Customizing Task Resources

One of the reasons to use a hosted Flyte environment is the potential of leveraging CPU, memory and storage resources, far greater than what’s available locally. Flytekit makes it possible to specify these requirements declaratively and close to where the task itself is declared.

In this example, the memory required by the function increases as the dataset size increases. Large datasets may not be able to run locally, so we would want to provide hints to flyte backend to request for more memory. This is done by simply decorating the task with the hints as shown in the following code sample.

Tasks can have requests and limits which mirror the native equivalents in kubernetes A task can possibly be allocated more resources than it requests, but never more than its limit. Requests are treated as hints which are used to schedule tasks on nodes with available resources, whereas limits are hard constraints.

For either a request or limit, refer to the flytekit.Resources documentation.

The following attributes can be specified for a Resource.

  1. cpu

  2. mem

  3. gpu

To ensure regular tasks that do not require GPUs are not scheduled on GPU nodes, a separate node group for GPU nodes can be configured with taints.

To ensure tasks that do require GPUs get the needed tolerations on their pods, set up flytepropeller using the following configuration. Make sure that this toleration config matches the taint config that you have configured to protect your gpu providing nodes from having to deal with regular non-gpu workloads (pods).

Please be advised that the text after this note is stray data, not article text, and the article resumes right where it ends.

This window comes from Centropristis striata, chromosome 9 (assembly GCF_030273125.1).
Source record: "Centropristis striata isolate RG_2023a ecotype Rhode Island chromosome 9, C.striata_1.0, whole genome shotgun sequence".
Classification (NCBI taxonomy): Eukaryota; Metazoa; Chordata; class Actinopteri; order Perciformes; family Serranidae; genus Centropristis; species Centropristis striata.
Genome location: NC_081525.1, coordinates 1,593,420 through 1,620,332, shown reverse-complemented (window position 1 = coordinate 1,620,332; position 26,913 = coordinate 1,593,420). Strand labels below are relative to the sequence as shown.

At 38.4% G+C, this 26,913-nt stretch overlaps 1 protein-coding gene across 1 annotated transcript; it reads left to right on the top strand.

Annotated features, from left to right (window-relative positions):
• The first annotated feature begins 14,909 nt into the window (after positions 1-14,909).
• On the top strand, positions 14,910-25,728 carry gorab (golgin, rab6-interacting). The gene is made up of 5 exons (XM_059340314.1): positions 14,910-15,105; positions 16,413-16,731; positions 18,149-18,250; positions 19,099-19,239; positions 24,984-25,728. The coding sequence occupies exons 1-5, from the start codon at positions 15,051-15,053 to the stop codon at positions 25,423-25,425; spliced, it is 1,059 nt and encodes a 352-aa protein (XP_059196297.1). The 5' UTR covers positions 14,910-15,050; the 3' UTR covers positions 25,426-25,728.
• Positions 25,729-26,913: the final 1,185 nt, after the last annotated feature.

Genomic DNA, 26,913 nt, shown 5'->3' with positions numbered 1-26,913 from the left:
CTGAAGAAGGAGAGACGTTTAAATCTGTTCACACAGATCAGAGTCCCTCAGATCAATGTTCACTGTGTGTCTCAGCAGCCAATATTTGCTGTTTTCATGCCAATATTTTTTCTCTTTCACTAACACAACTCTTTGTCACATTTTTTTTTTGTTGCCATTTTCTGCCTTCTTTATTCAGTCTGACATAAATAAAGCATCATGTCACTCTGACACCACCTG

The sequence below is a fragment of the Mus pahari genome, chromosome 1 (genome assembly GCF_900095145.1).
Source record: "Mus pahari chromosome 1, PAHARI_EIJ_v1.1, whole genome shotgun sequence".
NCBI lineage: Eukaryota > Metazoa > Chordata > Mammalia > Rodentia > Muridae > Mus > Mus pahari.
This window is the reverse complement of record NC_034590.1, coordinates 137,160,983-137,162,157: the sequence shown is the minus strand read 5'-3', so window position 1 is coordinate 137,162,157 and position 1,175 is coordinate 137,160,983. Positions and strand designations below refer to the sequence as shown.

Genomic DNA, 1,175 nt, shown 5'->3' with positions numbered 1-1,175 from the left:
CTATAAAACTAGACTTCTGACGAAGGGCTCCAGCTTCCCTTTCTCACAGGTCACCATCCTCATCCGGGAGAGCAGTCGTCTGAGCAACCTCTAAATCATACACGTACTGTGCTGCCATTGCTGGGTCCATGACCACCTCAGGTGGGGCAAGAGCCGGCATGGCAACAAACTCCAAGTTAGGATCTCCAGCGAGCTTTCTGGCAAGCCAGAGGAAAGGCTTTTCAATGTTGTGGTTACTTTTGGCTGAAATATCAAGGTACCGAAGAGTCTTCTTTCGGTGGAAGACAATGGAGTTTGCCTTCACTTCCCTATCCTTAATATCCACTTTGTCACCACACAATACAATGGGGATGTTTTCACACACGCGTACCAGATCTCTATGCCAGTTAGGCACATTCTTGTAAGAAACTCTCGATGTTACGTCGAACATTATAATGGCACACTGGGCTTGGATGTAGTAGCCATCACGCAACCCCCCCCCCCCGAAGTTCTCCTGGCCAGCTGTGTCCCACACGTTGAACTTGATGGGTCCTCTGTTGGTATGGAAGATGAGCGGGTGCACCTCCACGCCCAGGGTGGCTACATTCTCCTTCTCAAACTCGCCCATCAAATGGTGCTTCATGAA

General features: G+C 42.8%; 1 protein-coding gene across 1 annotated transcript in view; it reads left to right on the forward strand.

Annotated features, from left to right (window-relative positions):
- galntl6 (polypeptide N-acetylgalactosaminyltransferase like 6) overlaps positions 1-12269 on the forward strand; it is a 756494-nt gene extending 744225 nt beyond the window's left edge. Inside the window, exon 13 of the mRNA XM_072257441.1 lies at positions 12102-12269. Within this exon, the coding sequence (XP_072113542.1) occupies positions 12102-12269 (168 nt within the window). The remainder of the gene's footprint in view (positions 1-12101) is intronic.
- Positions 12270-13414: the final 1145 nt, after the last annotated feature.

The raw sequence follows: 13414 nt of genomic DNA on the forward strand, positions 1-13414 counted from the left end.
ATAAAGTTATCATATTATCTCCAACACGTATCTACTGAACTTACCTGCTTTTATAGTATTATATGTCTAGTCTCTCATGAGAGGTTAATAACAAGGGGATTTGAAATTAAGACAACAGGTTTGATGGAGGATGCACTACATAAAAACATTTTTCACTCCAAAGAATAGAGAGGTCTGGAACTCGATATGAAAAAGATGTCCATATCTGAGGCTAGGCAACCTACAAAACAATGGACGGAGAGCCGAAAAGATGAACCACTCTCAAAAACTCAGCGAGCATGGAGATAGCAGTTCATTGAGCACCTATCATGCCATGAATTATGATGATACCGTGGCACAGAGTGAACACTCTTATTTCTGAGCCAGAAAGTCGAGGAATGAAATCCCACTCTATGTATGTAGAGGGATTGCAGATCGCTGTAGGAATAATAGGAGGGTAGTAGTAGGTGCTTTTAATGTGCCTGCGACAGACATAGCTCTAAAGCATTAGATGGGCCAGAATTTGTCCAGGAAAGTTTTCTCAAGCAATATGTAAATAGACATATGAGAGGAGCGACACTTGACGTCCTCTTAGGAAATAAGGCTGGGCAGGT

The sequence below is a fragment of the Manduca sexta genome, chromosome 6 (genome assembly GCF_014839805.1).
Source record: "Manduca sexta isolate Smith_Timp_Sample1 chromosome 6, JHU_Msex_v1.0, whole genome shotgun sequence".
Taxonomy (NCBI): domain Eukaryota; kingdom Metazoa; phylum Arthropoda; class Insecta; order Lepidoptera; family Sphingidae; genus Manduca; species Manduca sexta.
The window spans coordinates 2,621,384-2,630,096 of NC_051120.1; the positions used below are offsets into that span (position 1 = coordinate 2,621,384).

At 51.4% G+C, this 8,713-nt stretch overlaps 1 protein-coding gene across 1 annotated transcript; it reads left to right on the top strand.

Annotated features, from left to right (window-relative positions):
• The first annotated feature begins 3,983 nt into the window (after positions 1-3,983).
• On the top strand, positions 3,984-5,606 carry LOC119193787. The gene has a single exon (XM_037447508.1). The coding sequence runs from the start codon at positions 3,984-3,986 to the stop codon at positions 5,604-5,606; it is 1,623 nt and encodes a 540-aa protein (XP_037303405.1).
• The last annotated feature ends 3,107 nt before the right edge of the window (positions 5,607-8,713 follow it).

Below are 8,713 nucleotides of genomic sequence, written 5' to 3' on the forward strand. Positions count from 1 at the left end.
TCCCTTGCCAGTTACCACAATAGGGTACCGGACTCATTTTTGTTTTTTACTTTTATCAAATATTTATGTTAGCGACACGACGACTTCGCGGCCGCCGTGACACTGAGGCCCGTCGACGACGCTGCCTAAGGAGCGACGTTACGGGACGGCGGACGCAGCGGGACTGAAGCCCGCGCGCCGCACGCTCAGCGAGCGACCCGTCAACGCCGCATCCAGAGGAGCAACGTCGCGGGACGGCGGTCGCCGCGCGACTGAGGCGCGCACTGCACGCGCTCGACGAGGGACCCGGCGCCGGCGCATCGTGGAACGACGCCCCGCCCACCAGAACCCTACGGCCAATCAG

The storage resources option is not yet supported, but coming soon.

The acutal values follow the kubernetes convention.

import typing

from flytekit import Resources, task, workflow


@task(requests=Resources(cpu="1", mem="100Mi"), limits=Resources(cpu="2", mem="150Mi"))
def count_unique_numbers(x: typing.List[int]) -> int:
    s = set()
    for i in x:
        s.add(i)
    return len(s)

Now lets create a dummy task that squares the number

@task
def square(x: int) -> int:
    return x * x

The tasks decorated with memory and storage hints can be used like regular tasks in a workflow, as follows

@workflow
def my_workflow(x: typing.List[int]) -> int:
    return square(x=count_unique_numbers(x=x))

The workflow and task can be executed locally

if __name__ == "__main__":
    print(count_unique_numbers(x=[1, 1, 2]))
    print(my_workflow(x=[1, 1, 2]))

Total running time of the script: ( 0 minutes 0.000 seconds)

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